Introduction Burns lead to persistent and detrimental muscle breakdown and weakness. Standard treatment at our institution includes a voluntary 12-week rehabilitative exercise program to limit and reverse the effects of increased muscle catabolism. In the present work, we investigated if different durations of exercise, 6 or 12 weeks, produce comparable improvements in muscle strength, body composition, and cardiopulmonary fitness. Methods We prospectively enrolled and randomized patients with ≥30% total body surface area (TBSA) burned to receive 6 or 12 weeks of exercise rehabilitation. Patients were evaluated for muscle strength, oxygen consumption capacity, and lean body mass at discharge (n = 42) and after exercise. After 6 weeks (n = 18) or 12 weeks (n = 24) of exercise training, leg muscle strength was assessed as peak torque per body weight using a Biodex isokinetic dynamometer. Oxygen consumption capacity, measured as peak VO2, was studied using a standard treadmill-based test, and lean body mass was determined using dual-energy X-ray absorptiometry. Results Significant improvements in muscle strength, peak VO2, and lean body mass were seen after 6 weeks of exercise training (p < 0.001), with only significant improvements in peak VO2 being seen after 6 weeks more of training. Conclusion These data suggest that a 6-week rehabilitative exercise program is sufficient for improving muscle strength, body composition, and cardiopulmonary fitness in pediatric burn patients. However, continuation of at- or near-home cardiopulmonary training following the 6 weeks of at-hospital rehabilitation may be useful.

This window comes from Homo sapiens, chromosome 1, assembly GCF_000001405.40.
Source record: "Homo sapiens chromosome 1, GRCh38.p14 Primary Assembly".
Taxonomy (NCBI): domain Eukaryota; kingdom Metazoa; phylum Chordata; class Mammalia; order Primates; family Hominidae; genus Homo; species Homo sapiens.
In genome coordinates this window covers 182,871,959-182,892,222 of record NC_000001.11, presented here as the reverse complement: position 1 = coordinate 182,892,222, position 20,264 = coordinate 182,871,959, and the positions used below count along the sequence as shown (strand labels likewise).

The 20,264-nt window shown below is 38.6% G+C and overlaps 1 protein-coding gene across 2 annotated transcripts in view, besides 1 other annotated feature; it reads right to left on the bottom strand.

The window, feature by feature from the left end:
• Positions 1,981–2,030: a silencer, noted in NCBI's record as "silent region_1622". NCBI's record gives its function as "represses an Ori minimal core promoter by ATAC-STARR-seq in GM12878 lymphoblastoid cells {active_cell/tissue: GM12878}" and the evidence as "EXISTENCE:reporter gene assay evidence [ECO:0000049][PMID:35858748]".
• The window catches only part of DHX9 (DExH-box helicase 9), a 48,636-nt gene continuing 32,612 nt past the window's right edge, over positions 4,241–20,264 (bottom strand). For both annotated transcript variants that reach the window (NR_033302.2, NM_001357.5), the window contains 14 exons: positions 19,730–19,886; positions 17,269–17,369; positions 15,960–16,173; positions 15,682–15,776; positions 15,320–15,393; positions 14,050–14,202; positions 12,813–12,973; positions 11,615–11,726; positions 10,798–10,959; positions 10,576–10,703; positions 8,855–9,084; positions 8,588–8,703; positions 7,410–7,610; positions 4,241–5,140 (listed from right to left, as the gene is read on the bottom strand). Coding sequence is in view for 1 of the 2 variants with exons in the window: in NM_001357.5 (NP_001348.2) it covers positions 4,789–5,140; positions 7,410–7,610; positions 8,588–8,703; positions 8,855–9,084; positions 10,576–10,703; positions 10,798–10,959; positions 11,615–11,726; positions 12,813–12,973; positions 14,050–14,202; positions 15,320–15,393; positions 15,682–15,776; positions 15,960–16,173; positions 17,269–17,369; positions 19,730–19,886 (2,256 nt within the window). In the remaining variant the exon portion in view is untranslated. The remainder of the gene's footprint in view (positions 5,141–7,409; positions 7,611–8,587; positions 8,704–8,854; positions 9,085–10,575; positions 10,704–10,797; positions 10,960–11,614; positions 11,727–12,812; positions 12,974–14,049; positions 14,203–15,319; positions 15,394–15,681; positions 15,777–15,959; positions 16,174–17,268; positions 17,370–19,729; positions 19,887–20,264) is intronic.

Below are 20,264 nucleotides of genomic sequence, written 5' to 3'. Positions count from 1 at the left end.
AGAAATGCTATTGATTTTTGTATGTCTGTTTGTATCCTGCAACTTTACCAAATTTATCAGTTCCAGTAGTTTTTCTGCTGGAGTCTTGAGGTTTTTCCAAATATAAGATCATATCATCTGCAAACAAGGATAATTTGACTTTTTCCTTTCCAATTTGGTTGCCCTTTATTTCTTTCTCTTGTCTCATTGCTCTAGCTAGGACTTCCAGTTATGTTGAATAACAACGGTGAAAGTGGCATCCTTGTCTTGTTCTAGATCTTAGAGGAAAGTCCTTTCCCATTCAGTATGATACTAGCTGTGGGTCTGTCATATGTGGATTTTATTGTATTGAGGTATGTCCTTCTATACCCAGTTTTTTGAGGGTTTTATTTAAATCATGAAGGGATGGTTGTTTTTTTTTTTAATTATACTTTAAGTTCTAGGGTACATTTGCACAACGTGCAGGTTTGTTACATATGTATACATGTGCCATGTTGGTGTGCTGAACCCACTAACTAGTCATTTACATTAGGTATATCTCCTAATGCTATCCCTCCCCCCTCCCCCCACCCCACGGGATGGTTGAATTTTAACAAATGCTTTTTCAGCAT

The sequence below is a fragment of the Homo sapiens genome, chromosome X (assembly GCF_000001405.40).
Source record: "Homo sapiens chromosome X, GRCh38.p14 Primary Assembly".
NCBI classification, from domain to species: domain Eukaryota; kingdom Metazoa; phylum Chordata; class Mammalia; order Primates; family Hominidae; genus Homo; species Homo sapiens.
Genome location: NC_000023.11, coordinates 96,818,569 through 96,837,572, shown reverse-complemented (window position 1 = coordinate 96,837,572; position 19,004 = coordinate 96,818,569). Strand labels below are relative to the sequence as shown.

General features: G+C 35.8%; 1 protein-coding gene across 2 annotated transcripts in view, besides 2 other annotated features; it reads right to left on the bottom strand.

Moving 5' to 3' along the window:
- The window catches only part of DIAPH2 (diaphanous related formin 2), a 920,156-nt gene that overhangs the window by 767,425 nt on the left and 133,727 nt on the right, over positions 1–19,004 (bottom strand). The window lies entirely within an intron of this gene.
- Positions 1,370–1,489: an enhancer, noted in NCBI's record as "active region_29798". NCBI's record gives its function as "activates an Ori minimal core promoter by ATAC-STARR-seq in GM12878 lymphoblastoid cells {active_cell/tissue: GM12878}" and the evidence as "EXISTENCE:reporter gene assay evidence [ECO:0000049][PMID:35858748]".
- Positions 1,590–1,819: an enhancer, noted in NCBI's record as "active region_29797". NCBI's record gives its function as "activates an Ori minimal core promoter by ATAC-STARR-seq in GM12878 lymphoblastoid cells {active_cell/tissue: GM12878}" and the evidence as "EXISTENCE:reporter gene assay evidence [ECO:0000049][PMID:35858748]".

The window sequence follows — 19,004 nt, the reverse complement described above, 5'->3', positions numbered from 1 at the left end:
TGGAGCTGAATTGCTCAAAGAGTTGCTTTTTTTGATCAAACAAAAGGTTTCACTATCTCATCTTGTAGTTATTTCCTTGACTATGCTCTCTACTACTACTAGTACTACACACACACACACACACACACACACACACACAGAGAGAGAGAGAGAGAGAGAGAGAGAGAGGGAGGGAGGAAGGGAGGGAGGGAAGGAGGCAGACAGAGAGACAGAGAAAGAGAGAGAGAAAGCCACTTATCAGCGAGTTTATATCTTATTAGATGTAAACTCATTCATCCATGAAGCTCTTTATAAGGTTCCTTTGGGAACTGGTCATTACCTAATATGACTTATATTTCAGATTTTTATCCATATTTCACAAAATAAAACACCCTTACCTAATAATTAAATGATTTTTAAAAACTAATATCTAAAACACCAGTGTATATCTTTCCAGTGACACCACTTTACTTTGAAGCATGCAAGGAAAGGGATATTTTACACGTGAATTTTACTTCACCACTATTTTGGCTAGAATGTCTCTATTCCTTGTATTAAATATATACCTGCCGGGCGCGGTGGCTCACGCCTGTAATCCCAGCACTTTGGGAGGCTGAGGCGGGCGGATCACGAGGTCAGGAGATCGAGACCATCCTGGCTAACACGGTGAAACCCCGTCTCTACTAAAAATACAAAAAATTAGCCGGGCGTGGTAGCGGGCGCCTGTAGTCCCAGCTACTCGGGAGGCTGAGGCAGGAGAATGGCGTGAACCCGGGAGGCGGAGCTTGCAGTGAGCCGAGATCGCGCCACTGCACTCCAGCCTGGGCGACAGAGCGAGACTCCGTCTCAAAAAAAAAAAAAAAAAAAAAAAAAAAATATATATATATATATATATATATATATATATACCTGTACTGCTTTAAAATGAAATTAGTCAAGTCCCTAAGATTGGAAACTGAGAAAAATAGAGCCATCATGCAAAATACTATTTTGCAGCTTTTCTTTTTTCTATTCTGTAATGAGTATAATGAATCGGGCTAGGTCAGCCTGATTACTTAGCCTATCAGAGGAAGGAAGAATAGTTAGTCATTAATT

- Resistance exercise
ASJC Scopus subject areas
- Emergency Medicine
- Critical Care and Intensive Care Medicine